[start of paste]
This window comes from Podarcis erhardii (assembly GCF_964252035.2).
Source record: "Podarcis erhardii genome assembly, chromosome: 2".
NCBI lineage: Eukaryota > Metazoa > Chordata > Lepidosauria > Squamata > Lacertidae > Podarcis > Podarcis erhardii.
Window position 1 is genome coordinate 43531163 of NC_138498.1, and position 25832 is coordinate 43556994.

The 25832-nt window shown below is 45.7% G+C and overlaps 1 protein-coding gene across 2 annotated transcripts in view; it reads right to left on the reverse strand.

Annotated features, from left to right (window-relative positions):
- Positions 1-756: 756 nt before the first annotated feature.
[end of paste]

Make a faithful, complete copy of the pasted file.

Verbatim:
This window comes from Podarcis erhardii (assembly GCF_964252035.2).
Source record: "Podarcis erhardii genome assembly, chromosome: 2".
NCBI lineage: Eukaryota > Metazoa > Chordata > Lepidosauria > Squamata > Lacertidae > Podarcis > Podarcis erhardii.
Window position 1 is genome coordinate 43531163 of NC_138498.1, and position 25832 is coordinate 43556994.

The 25832-nt window shown below is 45.7% G+C and overlaps 1 protein-coding gene across 2 annotated transcripts in view; it reads right to left on the reverse strand.

Annotated features, from left to right (window-relative positions):
- Positions 1-756: 756 nt before the first annotated feature.